An American conundrum: Balancing personal liberty and our social compact

I find it hard to get excited about the revelations of government eavesdropping by Edward Snowden, the 29-year-old National Security Agency analyst who is now seeking asylum for what some view as treason.

I don’t doubt this young libertarian is sincere in his belief that the government is gathering vast amounts of information in what is an overzealous attempt to protect us from terrorist attacks. Perhaps the “national security” net is too broad and impinges on privacy rights. But to err on the side of public safety is understandable, given the world we live in. Someone observed that in order to find the “needle” you must first have a “haystack.”

Besides, privacy is not what it used to be; in the internet era virtually all our communications are available for inspection. Much of what we do suggests we don’t care that much. We seem willing to trade off scrutiny for convenience.

Snowden took it upon himself to expose government over-reaching. He decided the risks to personal liberty were such as to warrant violating an oath of secrecy to warn the public that the information being obtained could be used against citizens. A rogue government could target enemies and restrict personal liberty.

The arguments sound a lot like that of many who oppose any restrictions on gun ownership. The Second Amendment, they argue, permits citizens to arm themselves, even with assault weapons, not just to protect themselves from criminals but also from a government intent upon limiting freedom.

A desire to limit the size and restrict the power of government becomes the overriding concern for those who see government as an adversary rather than as an instrument designed for the purpose of identifying and achieving the common good. They resist the obvious accommodations necessary in attaining a sensible balance between individual liberty and the social compact.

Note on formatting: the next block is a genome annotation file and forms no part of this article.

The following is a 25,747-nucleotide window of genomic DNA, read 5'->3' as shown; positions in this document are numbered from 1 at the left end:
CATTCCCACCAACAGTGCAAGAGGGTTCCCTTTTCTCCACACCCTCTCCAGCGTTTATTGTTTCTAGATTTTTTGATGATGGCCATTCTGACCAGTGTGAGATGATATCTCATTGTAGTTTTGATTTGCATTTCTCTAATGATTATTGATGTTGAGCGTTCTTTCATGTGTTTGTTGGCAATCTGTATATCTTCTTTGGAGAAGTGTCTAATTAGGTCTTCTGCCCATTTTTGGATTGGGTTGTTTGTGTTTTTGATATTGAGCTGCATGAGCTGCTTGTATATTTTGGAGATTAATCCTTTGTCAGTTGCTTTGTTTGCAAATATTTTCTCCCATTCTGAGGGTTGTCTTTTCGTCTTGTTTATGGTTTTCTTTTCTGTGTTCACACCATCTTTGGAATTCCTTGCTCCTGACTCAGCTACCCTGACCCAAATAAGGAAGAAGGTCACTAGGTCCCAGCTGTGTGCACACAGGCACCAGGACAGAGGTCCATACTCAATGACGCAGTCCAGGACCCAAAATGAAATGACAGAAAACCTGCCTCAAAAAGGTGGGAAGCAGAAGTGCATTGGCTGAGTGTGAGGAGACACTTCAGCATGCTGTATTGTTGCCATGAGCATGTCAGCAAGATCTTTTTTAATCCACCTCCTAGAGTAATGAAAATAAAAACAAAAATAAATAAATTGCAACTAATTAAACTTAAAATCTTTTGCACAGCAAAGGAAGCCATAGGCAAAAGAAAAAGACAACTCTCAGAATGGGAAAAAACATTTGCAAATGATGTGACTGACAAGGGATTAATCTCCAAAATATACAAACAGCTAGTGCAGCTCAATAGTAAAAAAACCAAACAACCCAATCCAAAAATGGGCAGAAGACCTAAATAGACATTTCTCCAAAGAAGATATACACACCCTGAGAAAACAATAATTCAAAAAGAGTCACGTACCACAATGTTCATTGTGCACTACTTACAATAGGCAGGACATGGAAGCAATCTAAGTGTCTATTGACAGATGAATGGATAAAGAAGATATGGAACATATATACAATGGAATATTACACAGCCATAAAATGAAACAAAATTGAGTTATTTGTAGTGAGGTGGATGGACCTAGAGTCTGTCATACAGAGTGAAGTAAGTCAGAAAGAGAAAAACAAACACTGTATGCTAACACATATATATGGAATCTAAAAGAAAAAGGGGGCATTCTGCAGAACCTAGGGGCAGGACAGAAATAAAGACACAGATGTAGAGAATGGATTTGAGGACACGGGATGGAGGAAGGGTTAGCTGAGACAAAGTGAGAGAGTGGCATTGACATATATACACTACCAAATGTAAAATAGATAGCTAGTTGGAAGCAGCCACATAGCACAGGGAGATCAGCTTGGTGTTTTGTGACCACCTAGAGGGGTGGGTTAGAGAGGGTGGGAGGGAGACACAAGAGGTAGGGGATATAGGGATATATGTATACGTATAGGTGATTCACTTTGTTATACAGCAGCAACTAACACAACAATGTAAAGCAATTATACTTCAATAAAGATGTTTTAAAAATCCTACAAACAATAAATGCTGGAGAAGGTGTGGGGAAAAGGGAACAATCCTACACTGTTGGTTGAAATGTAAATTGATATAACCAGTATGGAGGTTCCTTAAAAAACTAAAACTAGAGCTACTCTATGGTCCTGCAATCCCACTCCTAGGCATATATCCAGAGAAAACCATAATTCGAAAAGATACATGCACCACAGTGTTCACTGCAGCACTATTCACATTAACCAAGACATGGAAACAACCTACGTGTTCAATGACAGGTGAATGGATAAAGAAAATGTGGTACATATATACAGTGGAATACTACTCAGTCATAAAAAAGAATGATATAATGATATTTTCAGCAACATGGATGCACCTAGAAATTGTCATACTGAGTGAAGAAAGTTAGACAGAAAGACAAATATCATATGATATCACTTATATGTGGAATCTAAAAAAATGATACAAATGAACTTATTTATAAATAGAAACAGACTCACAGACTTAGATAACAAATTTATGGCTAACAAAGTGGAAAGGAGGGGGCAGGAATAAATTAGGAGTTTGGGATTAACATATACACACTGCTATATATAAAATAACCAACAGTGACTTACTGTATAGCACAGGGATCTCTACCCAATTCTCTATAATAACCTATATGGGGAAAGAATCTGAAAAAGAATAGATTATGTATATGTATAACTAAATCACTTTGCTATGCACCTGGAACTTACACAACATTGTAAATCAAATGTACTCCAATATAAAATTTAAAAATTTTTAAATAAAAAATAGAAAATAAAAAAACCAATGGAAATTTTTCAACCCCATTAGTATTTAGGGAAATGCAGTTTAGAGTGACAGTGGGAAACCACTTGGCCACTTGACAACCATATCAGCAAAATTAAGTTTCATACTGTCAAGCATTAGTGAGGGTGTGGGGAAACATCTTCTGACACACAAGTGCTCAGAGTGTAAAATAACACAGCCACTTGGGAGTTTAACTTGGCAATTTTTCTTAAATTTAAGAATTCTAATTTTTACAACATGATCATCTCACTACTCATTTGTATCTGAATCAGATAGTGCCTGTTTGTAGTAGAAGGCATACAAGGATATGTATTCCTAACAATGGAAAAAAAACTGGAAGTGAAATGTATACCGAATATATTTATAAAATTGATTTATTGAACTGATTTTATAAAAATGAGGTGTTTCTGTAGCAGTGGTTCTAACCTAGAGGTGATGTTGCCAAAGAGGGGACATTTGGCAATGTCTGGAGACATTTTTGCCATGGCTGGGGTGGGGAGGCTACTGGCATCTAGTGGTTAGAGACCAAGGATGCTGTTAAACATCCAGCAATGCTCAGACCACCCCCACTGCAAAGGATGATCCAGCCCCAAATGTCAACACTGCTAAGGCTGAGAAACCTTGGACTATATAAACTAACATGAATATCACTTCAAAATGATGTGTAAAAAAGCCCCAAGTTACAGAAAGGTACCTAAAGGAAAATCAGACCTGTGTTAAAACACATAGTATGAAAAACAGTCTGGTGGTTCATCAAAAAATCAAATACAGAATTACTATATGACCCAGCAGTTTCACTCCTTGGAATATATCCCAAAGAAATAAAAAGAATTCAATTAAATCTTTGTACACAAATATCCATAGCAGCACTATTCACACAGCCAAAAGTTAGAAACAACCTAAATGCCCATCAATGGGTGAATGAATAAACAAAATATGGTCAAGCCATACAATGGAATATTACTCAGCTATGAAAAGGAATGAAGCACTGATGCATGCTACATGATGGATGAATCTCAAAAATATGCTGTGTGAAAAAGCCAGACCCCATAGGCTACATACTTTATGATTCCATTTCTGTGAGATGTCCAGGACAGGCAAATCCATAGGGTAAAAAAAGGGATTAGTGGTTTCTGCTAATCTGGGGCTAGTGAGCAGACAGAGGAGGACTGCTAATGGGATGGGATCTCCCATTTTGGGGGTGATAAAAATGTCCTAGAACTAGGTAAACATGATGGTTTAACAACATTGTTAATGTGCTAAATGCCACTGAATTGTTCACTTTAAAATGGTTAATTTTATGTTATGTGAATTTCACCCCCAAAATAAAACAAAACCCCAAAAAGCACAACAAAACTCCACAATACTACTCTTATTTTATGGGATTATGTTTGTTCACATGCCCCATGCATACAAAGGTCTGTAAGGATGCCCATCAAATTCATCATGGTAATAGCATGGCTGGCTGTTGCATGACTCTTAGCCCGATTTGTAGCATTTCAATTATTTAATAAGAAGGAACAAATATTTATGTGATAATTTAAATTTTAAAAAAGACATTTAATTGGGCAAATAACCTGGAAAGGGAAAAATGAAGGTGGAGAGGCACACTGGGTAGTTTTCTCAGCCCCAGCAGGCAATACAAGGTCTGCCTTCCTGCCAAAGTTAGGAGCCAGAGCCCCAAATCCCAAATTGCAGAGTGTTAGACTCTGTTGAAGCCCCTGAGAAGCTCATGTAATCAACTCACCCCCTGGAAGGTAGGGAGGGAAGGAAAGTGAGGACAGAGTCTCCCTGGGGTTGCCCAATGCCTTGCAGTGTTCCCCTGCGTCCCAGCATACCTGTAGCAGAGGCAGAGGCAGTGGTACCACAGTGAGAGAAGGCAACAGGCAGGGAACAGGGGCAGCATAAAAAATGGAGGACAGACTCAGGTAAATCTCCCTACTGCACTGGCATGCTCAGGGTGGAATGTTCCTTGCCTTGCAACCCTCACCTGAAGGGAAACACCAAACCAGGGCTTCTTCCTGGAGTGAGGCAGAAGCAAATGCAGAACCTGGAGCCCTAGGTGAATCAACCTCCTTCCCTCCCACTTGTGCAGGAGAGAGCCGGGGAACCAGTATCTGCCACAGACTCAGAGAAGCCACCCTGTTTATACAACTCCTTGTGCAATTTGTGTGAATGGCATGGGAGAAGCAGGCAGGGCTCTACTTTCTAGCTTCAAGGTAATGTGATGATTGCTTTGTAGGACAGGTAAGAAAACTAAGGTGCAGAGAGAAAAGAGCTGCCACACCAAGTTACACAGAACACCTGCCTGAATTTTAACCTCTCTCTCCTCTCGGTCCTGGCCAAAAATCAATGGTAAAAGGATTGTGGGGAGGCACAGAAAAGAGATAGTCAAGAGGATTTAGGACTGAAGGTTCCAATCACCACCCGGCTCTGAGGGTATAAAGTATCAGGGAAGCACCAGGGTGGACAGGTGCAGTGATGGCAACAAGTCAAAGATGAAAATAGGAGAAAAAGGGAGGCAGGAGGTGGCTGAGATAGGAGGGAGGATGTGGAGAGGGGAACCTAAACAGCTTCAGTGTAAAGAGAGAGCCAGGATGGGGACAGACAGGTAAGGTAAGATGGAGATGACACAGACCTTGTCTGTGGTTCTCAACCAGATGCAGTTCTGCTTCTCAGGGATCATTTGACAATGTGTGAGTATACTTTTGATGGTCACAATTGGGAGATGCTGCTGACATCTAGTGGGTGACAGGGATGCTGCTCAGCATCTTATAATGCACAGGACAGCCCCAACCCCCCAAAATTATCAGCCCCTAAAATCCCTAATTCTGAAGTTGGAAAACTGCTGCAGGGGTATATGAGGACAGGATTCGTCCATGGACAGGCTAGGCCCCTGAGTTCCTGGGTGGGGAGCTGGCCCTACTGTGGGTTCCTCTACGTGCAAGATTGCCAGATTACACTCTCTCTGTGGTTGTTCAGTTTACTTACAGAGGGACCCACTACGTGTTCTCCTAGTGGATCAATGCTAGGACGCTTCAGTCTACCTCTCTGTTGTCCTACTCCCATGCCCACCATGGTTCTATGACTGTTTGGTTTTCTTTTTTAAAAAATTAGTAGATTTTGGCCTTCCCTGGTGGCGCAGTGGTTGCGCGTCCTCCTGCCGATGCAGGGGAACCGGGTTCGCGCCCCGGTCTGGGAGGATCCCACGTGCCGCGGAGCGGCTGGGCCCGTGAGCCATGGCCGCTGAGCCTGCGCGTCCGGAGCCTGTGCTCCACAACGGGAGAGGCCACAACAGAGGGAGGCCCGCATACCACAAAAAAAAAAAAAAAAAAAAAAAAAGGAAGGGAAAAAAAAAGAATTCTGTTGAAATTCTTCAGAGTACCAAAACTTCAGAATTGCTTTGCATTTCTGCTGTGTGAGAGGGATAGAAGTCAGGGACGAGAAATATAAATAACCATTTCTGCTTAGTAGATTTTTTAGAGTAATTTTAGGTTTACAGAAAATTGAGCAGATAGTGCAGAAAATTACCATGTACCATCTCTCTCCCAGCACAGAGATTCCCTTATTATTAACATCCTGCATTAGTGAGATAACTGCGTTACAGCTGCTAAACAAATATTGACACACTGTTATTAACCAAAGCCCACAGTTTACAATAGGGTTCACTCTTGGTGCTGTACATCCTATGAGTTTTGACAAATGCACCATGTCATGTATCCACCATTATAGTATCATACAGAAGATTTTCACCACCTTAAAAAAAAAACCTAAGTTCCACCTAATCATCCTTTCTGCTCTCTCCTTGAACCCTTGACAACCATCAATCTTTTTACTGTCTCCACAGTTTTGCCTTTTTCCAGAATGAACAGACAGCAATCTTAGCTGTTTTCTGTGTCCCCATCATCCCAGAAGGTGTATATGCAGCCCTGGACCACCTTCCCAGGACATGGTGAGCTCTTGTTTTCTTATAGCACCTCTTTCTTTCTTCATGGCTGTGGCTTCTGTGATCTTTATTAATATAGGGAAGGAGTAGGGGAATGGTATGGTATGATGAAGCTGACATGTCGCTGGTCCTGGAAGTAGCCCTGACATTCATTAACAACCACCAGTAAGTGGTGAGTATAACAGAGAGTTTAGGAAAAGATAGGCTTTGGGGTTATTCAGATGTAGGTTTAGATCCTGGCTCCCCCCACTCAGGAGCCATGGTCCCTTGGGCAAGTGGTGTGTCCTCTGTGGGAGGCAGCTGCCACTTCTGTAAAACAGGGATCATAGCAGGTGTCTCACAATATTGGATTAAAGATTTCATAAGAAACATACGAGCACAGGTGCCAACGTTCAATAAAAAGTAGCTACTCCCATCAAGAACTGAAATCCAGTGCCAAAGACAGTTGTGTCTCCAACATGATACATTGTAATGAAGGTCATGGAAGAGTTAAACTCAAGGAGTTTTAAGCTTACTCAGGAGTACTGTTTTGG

Snowden decided he was the better judge of how far government should go in determining how much information would be appropriate to protect the public from what could be a devastating attack. He concluded that the risk to individual freedom was greater than the danger posed by revealing secret information.

After every attack there is the public outcry: How did this happen? Why wasn’t it prevented? The second guessers demand stricter security. The pressure is almost irresistible. Do we go too far? Yes, an overreaction is almost inevitable. We are still feeling the effects of the 9/11 attacks.

Undoubtedly, Snowden sees himself as a heroic whistleblower like Daniel Ellsberg. I view them as quite different. Ellsberg was right in leaking the Pentagon Papers, which exposed the Vietnam War for what it was: a misguided sacrifice of blood and treasure. He was also prepared to accept the consequences of his actions.

What Snowden did required courage but in a questionable cause. He has undermined an important security apparatus, established by law, overseen by Congress and the administration, and carried out under the supervision of a judge. Given the potential consequences, most Americans are willing to tolerate some overreaching, including minimally invasive privacy intrusions.

Hopefully Snowden’s revelations will do some good, for they certainly have done some damage by making us less secure.

James W. Dolan is a retired Dorchester District Court judge who now practices law.